Product development is both art and science and therein lay the foundations of their success or failure. 😉


(Source Photo: Andy Blumenthal)

Hopefully, All’s Well That Ends Well

I liked this Hebrew sign that says (translated):

When the end is good, all is good. 


Or as we commonly say:

All’s well that end’s well. 


Lot of truth to this. 


And there are so many languages that talk to this.

I remember my father used to say it in German as well.


When things end well, it’s as if everything went well. And when things end badly, it’s as if everything was bad. 


The human mind seems to focus on the last thing (and forgets virtually everything leading up to it). 


Perhaps, we justify the means with the end (i.e. all the time and effort leading up to it). 


Or maybe we recap our lives as either a success or failure by how things ended up. 


In 20/20 hindsight, we can see the consequences of our actions.


– Was all the hard work worth it?


– Did we even focus on the right priorities and goals in life?


– Were the choices and decisions we made well-founded? 


– What was the impact on ourselves, our loved ones, and more broadly?


We look for meaning and purpose in our lives, and hopefully in the end when we look back, we are blessed to see that it was all for the good. 😉


(Source Photo: Andy Blumenthal)

You Ended Up In Hell City

So a friend told me something funny.


It was about being given what appears to be a wonderful opportunity, but in reality it’s not all roses. 


In short, it went something like this:

There was an exciting competition and a prize at the end. 
Everyone prepared and worked hard to win it. 
But when the competition was over, what was the prize?
The 2nd place was two weeks in Philadelphia. 
The 1st place was one week in Philadelphia. 


I had to think about that for a second, but that is really pretty funny and true. 


No not about Philadelphia, but about life–that what we often mistakenly want so badly and strive for with all our energies, and then only to find out that it really wasn’t as good or amazing for us and our families as we imagined.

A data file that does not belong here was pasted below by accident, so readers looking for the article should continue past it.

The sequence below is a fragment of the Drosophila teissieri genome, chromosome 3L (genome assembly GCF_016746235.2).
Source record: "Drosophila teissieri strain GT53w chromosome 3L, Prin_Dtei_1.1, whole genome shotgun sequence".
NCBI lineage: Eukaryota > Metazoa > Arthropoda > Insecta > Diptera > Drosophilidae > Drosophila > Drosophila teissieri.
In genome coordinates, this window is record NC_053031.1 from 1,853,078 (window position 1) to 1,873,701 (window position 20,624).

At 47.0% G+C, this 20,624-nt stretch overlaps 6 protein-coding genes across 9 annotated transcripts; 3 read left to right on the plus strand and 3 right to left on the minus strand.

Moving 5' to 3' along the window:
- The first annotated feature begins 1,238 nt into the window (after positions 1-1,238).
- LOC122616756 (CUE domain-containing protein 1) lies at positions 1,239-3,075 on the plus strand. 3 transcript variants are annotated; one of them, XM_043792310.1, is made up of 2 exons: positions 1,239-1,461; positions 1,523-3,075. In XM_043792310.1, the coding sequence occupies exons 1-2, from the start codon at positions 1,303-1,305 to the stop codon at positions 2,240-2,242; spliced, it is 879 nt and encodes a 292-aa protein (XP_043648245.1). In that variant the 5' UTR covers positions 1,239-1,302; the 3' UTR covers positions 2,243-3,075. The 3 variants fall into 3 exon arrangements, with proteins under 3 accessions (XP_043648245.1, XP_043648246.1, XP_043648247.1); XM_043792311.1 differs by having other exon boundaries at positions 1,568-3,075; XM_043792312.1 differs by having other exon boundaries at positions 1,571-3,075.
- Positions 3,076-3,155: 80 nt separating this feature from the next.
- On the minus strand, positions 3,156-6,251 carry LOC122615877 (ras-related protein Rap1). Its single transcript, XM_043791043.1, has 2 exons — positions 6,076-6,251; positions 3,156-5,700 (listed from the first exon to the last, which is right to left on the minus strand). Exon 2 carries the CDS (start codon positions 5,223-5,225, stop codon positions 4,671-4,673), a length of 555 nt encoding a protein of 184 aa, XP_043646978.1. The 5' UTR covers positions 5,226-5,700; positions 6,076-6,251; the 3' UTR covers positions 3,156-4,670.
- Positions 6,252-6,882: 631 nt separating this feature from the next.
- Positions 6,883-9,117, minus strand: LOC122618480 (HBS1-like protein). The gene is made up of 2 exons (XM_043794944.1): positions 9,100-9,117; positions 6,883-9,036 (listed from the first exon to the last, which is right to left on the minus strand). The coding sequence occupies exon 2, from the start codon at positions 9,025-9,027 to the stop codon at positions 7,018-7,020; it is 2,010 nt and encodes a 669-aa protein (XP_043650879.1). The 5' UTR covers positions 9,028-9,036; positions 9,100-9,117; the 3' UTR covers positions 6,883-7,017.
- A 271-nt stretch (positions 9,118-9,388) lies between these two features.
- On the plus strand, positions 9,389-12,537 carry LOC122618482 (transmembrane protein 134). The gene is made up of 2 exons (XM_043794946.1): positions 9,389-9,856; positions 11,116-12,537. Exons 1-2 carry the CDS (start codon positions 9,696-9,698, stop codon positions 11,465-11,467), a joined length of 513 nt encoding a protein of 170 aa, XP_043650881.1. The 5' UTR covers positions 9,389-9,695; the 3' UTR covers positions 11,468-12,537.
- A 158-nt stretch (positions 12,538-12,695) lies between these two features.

Yes, very often you set your sights on certain goals to win the competition, but then you find out that the BIG prize (“first place”) is really not something to get excited about, because it’s in Philadelphia!  😉


(Source Photo: Andy Blumenthal)

Solving Computer Problems

Funny T-Shirt on solving computer problems:


Does it work?


Did you screw with it?


Does anyone know?


Can you blame anyone else?


This little flowchart seems to capture so many issues in the office like:


– Accountability


– Problem-solving


– Doing the right thing


Oh, maybe that’s a different flowchart. 😉


(Source Photo: Andy Blumenthal)

Victory Or Defeat

I was reading Vladimir Jabotinsky’s “Story of My Life.”


And there is this quote that I really like attributed to Kipling in it:

Victory or defeat: learn to accept both with equanimity since both are deceptions.

I just thought this is profound.  


We never really fully win or lose. 


Everything is on a spectrum. 


And where we think we are on that spectrum is often not even nearly correct. 


You think you won that one, but guess what someone else has outsmarted you and you don’t even know it yet. 


Also, wins can be easily followed by loses and vice versa.


Things can turn on a dime and who’s up becomes who’s down–as the wheel of life turns and turns again. 


Recognize that you don’t control everything–actually, the only thing you do control is how you react and behave.


Everything else is a test to teach you and help you grow. 


And as I heard from a speaker yesterday, “you can’t make up in space, what you have lost in time.”


Victory or defeat, both are deceptions. 


Only how you choose to act is the real win or lose. 


(Source Photo: Andy Blumenthal)